AI boot camp aims to draw more teen girls into computer science

Students participate in “Alice envisions the future,” an AI hackathon for . Photos courtesy of Microsoft.

As an engineering student at the University of Pennsylvania in the 1990s, Didem Un Ates was one of only five women in a graduating class of 180. Today, she’s on a mission is to drastically change those numbers.

Un Ates is part of a Microsoft team that launched “Alice envisions the future,” a boot camp for girls focused on artificial . The first event in Athens – packed with keynote speeches, panel discussions and hands-on workshops – helped spark the passion for AI in 160 girls from 16 countries.

After witnessing the success of the inaugural event, the team took the show on the road, first to London last October, and then to New York in March.

Registration is now open for two more “Girls in AI” hackathons for girls 14 to 18, which are scheduled for next month:

Registration is free and attendees do not need a laptop or any experience with coding – just a curiosity about AI and a creative mind. The first 80 students to register will be accepted.

About 50 girls between attended the “Girls in AI” hackathon in New York, tackling subjects ranging from -centered design and AI ethics to machine .

Un Ates said the transformation over the course of the weekend can be astounding. Girls who may come into the program shy, timid and hesitant of delving into advanced technology such as AI can leave the program with an entirely different mindset.

“They may have heard of AI, but they don’t exactly know what it means or what a hackathon means. But by the end of Sunday, there are all these super-excited, confident individuals who cannot stop talking about how they are going to  build a out of their project,” said Un Ates, senior director of customer care intelligence for the Microsoft Business Applications Group, Cloud & AI.

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Winning teams from the hackathons are eligible to enter Microsoft’s AI for Good Idea Challenge, an international contest for developers, students and scientists who use AI to tackle some of society’s greatest obstacles. The deadline for entries is June 26.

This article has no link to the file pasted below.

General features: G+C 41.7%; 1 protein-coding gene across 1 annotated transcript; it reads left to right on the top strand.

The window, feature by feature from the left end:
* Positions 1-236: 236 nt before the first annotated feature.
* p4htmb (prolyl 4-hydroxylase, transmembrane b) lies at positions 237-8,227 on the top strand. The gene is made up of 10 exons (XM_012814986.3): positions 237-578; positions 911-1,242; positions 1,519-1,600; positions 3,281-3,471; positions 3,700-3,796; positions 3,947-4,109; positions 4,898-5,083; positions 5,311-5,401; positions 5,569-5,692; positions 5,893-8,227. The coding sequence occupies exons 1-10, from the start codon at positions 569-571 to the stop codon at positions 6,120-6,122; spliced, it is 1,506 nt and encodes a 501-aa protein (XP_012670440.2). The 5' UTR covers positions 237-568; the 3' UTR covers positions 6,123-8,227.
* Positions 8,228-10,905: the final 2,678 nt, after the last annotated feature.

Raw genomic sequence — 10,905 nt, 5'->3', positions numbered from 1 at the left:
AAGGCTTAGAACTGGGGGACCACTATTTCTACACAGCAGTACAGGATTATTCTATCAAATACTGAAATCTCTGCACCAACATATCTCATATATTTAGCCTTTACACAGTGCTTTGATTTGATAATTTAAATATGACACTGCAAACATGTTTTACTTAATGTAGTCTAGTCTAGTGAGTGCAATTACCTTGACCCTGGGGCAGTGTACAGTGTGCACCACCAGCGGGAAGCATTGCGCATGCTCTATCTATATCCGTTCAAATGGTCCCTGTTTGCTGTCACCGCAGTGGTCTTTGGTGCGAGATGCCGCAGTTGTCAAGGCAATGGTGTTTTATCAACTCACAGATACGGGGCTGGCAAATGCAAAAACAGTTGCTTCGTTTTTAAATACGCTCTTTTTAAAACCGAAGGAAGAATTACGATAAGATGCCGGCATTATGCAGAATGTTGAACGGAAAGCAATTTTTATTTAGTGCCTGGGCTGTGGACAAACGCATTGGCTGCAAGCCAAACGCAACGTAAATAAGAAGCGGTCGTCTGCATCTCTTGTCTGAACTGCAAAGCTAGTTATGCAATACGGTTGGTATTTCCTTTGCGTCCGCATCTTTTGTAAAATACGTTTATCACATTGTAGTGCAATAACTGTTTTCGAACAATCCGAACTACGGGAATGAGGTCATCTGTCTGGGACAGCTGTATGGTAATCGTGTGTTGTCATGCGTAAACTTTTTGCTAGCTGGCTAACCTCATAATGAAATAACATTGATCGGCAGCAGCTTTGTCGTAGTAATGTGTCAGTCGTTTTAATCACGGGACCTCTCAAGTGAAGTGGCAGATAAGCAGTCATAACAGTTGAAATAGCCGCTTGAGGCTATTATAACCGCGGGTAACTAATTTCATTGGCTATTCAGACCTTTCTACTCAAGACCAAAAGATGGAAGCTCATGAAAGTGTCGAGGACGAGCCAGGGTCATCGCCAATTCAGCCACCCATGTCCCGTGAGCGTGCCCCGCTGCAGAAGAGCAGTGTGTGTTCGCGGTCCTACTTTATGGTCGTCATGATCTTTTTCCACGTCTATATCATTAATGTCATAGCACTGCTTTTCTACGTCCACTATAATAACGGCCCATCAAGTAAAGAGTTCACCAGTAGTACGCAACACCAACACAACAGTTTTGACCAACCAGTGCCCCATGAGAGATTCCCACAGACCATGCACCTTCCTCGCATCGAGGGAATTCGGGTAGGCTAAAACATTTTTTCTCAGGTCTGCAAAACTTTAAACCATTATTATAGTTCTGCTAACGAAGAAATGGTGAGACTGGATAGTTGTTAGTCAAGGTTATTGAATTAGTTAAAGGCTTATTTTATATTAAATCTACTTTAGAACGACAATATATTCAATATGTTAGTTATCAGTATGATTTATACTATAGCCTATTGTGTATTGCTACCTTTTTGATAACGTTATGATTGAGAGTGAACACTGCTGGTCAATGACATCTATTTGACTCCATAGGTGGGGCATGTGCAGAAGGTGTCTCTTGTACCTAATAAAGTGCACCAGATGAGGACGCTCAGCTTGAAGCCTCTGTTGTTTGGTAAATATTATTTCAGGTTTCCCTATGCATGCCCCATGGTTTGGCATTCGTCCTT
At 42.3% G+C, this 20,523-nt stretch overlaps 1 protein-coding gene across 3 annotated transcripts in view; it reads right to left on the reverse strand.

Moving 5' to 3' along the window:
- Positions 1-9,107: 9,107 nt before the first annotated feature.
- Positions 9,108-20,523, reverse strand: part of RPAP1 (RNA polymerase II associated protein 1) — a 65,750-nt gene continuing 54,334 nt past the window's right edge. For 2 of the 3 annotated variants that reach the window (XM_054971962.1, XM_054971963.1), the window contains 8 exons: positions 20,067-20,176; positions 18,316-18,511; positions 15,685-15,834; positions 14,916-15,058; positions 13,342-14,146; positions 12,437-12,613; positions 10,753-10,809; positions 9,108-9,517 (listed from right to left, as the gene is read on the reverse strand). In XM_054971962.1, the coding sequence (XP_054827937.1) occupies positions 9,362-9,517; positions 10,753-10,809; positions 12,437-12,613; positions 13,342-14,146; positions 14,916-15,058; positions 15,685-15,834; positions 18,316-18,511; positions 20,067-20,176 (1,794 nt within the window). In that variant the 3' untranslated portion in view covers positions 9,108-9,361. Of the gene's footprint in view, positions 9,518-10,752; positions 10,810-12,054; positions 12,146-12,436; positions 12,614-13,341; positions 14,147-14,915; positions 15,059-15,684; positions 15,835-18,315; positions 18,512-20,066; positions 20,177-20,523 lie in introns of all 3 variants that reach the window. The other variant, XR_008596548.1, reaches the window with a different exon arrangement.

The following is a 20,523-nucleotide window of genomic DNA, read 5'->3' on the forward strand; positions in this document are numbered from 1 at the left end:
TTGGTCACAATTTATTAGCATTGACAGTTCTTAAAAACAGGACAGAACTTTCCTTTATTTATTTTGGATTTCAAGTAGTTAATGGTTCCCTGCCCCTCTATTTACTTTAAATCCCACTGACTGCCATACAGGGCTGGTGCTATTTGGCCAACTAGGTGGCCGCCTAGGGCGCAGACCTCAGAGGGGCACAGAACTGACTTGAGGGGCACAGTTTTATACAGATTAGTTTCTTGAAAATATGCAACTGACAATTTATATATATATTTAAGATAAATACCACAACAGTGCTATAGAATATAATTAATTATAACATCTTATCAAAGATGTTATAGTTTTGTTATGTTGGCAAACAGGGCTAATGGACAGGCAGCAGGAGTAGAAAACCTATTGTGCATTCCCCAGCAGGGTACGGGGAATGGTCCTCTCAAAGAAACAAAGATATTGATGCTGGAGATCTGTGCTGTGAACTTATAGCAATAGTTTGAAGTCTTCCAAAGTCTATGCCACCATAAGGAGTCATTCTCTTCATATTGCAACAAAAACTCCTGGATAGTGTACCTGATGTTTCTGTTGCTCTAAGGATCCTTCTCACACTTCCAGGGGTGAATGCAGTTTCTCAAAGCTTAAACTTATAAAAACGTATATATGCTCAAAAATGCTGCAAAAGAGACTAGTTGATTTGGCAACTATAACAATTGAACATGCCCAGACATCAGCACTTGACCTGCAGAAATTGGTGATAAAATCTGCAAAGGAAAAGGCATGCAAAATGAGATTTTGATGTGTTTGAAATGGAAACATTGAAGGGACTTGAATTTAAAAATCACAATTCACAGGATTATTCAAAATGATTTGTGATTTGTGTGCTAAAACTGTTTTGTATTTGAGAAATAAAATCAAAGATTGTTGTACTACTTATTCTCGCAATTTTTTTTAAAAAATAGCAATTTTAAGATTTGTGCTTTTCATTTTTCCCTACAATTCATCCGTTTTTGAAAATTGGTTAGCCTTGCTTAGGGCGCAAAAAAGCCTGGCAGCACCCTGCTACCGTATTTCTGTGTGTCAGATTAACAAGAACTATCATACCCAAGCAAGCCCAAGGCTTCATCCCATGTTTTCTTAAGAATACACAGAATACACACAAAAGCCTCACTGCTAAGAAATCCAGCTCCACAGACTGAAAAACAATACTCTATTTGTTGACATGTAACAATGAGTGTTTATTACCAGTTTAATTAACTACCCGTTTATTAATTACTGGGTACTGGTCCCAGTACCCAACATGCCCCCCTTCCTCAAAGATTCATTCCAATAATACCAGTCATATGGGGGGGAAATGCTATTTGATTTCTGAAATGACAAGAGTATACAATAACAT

Un Ates says she is devoted to evangelizing STEM education – and artificial intelligence specifically because of the dire underrepresentation of women in the field.

“Only 12% of artificial intelligence and machine learning experts are female,” Un Ates noted. “And we have the opportunity to change that.”

According to the U.S. National Center for Education Statistics, in 1985 women accounted for roughly 37% of all computer science undergraduate students. Today, that number is 12%. According to a recent WIRED & Element AI study, only 12% of machine learning researchers are women.

Un Ates said it’s important that women are well-represented in computer science both because of the perspective they to the field and because of the job opportunities the field can offer.

And that is exactly what Microsoft’s “Girls in AI” hackathons are designed to accomplish. According to the team’s event website, the curriculum gives teenage girls “the chance to utilize AI and machine learning techniques to tackle global challenges in a holistic manner.” The two-day event will give attendees an understanding of design thinking, strategy and business model development, ethics, social responsibility and pitching skills.

The “Alice Envisions the Future” hackathon program is just one of the ways Microsoft working to get more girls and young women involved in computer science. Microsoft also offers DigiGirlz Days, one-day events designed to provide girls with a better understanding of what a career in technology is like, and DigiGirlz High Tech Camp, a program developed 19 years ago to help dispel stereotypes in the high- industry.

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